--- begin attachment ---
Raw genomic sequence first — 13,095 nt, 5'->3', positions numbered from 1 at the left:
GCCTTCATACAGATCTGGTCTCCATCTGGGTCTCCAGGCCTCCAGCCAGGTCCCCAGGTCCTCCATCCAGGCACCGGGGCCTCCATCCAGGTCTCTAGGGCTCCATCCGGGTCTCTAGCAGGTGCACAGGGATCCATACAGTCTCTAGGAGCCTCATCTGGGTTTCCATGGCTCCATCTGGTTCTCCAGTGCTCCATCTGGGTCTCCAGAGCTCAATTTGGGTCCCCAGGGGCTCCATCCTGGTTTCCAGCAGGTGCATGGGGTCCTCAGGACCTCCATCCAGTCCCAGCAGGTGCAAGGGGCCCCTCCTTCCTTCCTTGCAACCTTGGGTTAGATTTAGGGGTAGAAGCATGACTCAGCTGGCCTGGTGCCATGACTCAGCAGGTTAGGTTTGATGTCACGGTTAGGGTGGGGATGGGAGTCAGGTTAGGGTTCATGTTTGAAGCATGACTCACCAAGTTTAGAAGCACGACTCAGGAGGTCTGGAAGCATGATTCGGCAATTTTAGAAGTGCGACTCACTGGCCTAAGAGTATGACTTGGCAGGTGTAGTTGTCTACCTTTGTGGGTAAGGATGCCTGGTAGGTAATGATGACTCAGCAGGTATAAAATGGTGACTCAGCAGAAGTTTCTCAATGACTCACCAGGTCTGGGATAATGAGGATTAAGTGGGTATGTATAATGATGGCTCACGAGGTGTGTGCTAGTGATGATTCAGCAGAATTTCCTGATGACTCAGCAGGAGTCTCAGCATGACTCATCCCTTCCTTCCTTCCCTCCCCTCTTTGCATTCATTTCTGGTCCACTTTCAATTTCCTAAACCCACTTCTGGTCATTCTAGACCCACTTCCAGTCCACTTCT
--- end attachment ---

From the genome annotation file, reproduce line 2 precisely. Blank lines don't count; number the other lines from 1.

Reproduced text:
GCCTTCATACAGATCTGGTCTCCATCTGGGTCTCCAGGCCTCCAGCCAGGTCCCCAGGTCCTCCATCCAGGCACCGGGGCCTCCATCCAGGTCTCTAGGGCTCCATCCGGGTCTCTAGCAGGTGCACAGGGATCCATACAGTCTCTAGGAGCCTCATCTGGGTTTCCATGGCTCCATCTGGTTCTCCAGTGCTCCATCTGGGTCTCCAGAGCTCAATTTGGGTCCCCAGGGGCTCCATCCTGGTTTCCAGCAGGTGCATGGGGTCCTCAGGACCTCCATCCAGTCCCAGCAGGTGCAAGGGGCCCCTCCTTCCTTCCTTGCAACCTTGGGTTAGATTTAGGGGTAGAAGCATGACTCAGCTGGCCTGGTGCCATGACTCAGCAGGTTAGGTTTGATGTCACGGTTAGGGTGGGGATGGGAGTCAGGTTAGGGTTCATGTTTGAAGCATGACTCACCAAGTTTAGAAGCACGACTCAGGAGGTCTGGAAGCATGATTCGGCAATTTTAGAAGTGCGACTCACTGGCCTAAGAGTATGACTTGGCAGGTGTAGTTGTCTACCTTTGTGGGTAAGGATGCCTGGTAGGTAATGATGACTCAGCAGGTATAAAATGGTGACTCAGCAGAAGTTTCTCAATGACTCACCAGGTCTGGGATAATGAGGATTAAGTGGGTATGTATAATGATGGCTCACGAGGTGTGTGCTAGTGATGATTCAGCAGAATTTCCTGATGACTCAGCAGGAGTCTCAGCATGACTCATCCCTTCCTTCCTTCCCTCCCCTCTTTGCATTCATTTCTGGTCCACTTTCAATTTCCTAAACCCACTTCTGGTCATTCTAGACCCACTTCCAGTCCACTTCT